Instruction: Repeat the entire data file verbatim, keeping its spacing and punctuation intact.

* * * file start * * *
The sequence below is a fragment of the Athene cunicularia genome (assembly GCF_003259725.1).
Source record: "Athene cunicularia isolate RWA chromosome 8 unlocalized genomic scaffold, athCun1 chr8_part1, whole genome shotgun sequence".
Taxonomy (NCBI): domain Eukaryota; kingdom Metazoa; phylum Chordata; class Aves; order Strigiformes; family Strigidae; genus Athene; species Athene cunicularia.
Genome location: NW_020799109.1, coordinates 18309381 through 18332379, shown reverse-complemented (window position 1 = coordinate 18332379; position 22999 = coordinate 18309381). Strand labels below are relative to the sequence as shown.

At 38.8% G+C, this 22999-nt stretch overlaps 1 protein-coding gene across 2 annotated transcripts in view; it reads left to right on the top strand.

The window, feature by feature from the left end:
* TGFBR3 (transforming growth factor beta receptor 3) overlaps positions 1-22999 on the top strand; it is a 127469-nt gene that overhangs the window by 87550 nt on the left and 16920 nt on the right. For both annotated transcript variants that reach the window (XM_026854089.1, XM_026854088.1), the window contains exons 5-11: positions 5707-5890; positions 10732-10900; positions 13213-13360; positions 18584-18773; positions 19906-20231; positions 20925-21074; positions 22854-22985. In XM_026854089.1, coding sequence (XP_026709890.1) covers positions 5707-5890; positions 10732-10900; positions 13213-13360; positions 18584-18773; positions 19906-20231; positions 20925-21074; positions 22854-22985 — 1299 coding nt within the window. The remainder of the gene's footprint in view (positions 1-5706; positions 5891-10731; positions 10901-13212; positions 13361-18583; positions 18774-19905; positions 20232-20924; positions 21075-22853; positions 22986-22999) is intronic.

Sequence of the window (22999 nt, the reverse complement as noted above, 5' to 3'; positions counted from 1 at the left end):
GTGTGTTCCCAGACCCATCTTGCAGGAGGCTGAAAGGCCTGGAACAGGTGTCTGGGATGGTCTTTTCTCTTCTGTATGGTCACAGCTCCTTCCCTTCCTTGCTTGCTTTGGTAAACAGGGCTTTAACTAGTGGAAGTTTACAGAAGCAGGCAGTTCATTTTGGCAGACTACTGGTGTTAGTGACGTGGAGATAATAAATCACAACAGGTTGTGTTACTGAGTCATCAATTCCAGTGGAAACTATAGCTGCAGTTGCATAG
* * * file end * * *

The sequence below is a fragment of the Athene cunicularia genome (assembly GCF_003259725.1).
Source record: "Athene cunicularia isolate RWA chromosome 8 unlocalized genomic scaffold, athCun1 chr8_part1, whole genome shotgun sequence".
Taxonomy (NCBI): domain Eukaryota; kingdom Metazoa; phylum Chordata; class Aves; order Strigiformes; family Strigidae; genus Athene; species Athene cunicularia.
Genome location: NW_020799109.1, coordinates 18309381 through 18332379, shown reverse-complemented (window position 1 = coordinate 18332379; position 22999 = coordinate 18309381). Strand labels below are relative to the sequence as shown.

At 38.8% G+C, this 22999-nt stretch overlaps 1 protein-coding gene across 2 annotated transcripts in view; it reads left to right on the top strand.

The window, feature by feature from the left end:
* TGFBR3 (transforming growth factor beta receptor 3) overlaps positions 1-22999 on the top strand; it is a 127469-nt gene that overhangs the window by 87550 nt on the left and 16920 nt on the right. For both annotated transcript variants that reach the window (XM_026854089.1, XM_026854088.1), the window contains exons 5-11: positions 5707-5890; positions 10732-10900; positions 13213-13360; positions 18584-18773; positions 19906-20231; positions 20925-21074; positions 22854-22985. In XM_026854089.1, coding sequence (XP_026709890.1) covers positions 5707-5890; positions 10732-10900; positions 13213-13360; positions 18584-18773; positions 19906-20231; positions 20925-21074; positions 22854-22985 — 1299 coding nt within the window. The remainder of the gene's footprint in view (positions 1-5706; positions 5891-10731; positions 10901-13212; positions 13361-18583; positions 18774-19905; positions 20232-20924; positions 21075-22853; positions 22986-22999) is intronic.

Sequence of the window (22999 nt, the reverse complement as noted above, 5' to 3'; positions counted from 1 at the left end):
GTGTGTTCCCAGACCCATCTTGCAGGAGGCTGAAAGGCCTGGAACAGGTGTCTGGGATGGTCTTTTCTCTTCTGTATGGTCACAGCTCCTTCCCTTCCTTGCTTGCTTTGGTAAACAGGGCTTTAACTAGTGGAAGTTTACAGAAGCAGGCAGTTCATTTTGGCAGACTACTGGTGTTAGTGACGTGGAGATAATAAATCACAACAGGTTGTGTTACTGAGTCATCAATTCCAGTGGAAACTATAGCTGCAGTTGCATAG